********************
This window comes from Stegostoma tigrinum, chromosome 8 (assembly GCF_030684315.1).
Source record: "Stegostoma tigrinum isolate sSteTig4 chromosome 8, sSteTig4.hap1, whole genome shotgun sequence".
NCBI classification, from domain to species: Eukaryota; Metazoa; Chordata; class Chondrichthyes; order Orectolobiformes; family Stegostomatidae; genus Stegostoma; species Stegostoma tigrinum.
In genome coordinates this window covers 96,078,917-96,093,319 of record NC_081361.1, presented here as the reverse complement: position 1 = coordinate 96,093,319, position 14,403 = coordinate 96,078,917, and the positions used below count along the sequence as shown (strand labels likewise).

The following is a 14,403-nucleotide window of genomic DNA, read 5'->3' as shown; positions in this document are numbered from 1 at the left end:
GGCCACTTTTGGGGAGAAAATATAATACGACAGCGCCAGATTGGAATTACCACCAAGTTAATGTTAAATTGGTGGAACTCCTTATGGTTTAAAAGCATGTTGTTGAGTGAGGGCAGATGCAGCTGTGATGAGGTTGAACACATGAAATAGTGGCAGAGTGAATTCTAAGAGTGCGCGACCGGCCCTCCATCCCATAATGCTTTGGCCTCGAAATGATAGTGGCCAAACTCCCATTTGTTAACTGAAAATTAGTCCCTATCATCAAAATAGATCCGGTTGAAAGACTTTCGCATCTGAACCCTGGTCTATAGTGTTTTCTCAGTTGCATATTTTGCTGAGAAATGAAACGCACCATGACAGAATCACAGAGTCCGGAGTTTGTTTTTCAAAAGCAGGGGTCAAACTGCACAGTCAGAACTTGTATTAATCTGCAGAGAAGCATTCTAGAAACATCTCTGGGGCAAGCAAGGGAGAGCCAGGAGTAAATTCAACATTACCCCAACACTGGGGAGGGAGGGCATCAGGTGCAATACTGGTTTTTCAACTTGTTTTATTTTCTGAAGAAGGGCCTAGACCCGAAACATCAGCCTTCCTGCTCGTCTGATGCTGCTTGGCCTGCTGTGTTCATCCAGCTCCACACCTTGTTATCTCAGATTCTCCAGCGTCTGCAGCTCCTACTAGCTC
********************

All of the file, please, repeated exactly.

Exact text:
This window comes from Stegostoma tigrinum, chromosome 8 (assembly GCF_030684315.1).
Source record: "Stegostoma tigrinum isolate sSteTig4 chromosome 8, sSteTig4.hap1, whole genome shotgun sequence".
NCBI classification, from domain to species: Eukaryota; Metazoa; Chordata; class Chondrichthyes; order Orectolobiformes; family Stegostomatidae; genus Stegostoma; species Stegostoma tigrinum.
In genome coordinates this window covers 96,078,917-96,093,319 of record NC_081361.1, presented here as the reverse complement: position 1 = coordinate 96,093,319, position 14,403 = coordinate 96,078,917, and the positions used below count along the sequence as shown (strand labels likewise).

The following is a 14,403-nucleotide window of genomic DNA, read 5'->3' as shown; positions in this document are numbered from 1 at the left end:
GGCCACTTTTGGGGAGAAAATATAATACGACAGCGCCAGATTGGAATTACCACCAAGTTAATGTTAAATTGGTGGAACTCCTTATGGTTTAAAAGCATGTTGTTGAGTGAGGGCAGATGCAGCTGTGATGAGGTTGAACACATGAAATAGTGGCAGAGTGAATTCTAAGAGTGCGCGACCGGCCCTCCATCCCATAATGCTTTGGCCTCGAAATGATAGTGGCCAAACTCCCATTTGTTAACTGAAAATTAGTCCCTATCATCAAAATAGATCCGGTTGAAAGACTTTCGCATCTGAACCCTGGTCTATAGTGTTTTCTCAGTTGCATATTTTGCTGAGAAATGAAACGCACCATGACAGAATCACAGAGTCCGGAGTTTGTTTTTCAAAAGCAGGGGTCAAACTGCACAGTCAGAACTTGTATTAATCTGCAGAGAAGCATTCTAGAAACATCTCTGGGGCAAGCAAGGGAGAGCCAGGAGTAAATTCAACATTACCCCAACACTGGGGAGGGAGGGCATCAGGTGCAATACTGGTTTTTCAACTTGTTTTATTTTCTGAAGAAGGGCCTAGACCCGAAACATCAGCCTTCCTGCTCGTCTGATGCTGCTTGGCCTGCTGTGTTCATCCAGCTCCACACCTTGTTATCTCAGATTCTCCAGCGTCTGCAGCTCCTACTAGCTC